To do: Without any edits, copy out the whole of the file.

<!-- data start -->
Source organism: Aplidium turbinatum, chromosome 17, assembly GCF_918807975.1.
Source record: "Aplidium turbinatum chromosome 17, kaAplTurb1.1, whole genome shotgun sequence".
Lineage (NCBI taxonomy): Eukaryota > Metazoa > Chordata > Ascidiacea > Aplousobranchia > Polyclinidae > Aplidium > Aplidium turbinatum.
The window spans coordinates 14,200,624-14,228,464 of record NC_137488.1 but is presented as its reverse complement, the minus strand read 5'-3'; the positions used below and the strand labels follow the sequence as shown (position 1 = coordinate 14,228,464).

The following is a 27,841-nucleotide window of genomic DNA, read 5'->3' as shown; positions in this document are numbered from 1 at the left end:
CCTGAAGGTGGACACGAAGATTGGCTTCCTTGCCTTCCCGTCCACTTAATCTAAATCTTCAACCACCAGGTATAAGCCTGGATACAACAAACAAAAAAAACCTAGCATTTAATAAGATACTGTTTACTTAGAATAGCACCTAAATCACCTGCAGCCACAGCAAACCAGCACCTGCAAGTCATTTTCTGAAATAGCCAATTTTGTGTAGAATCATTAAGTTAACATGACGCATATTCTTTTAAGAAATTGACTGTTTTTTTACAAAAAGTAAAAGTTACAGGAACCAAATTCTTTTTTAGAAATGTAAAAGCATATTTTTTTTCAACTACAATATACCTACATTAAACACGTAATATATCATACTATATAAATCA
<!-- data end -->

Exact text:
Source organism: Aplidium turbinatum, chromosome 17, assembly GCF_918807975.1.
Source record: "Aplidium turbinatum chromosome 17, kaAplTurb1.1, whole genome shotgun sequence".
Lineage (NCBI taxonomy): Eukaryota > Metazoa > Chordata > Ascidiacea > Aplousobranchia > Polyclinidae > Aplidium > Aplidium turbinatum.
The window spans coordinates 14,200,624-14,228,464 of record NC_137488.1 but is presented as its reverse complement, the minus strand read 5'-3'; the positions used below and the strand labels follow the sequence as shown (position 1 = coordinate 14,228,464).

The following is a 27,841-nucleotide window of genomic DNA, read 5'->3' as shown; positions in this document are numbered from 1 at the left end:
CCTGAAGGTGGACACGAAGATTGGCTTCCTTGCCTTCCCGTCCACTTAATCTAAATCTTCAACCACCAGGTATAAGCCTGGATACAACAAACAAAAAAAACCTAGCATTTAATAAGATACTGTTTACTTAGAATAGCACCTAAATCACCTGCAGCCACAGCAAACCAGCACCTGCAAGTCATTTTCTGAAATAGCCAATTTTGTGTAGAATCATTAAGTTAACATGACGCATATTCTTTTAAGAAATTGACTGTTTTTTTACAAAAAGTAAAAGTTACAGGAACCAAATTCTTTTTTAGAAATGTAAAAGCATATTTTTTTTCAACTACAATATACCTACATTAAACACGTAATATATCATACTATATAAATCA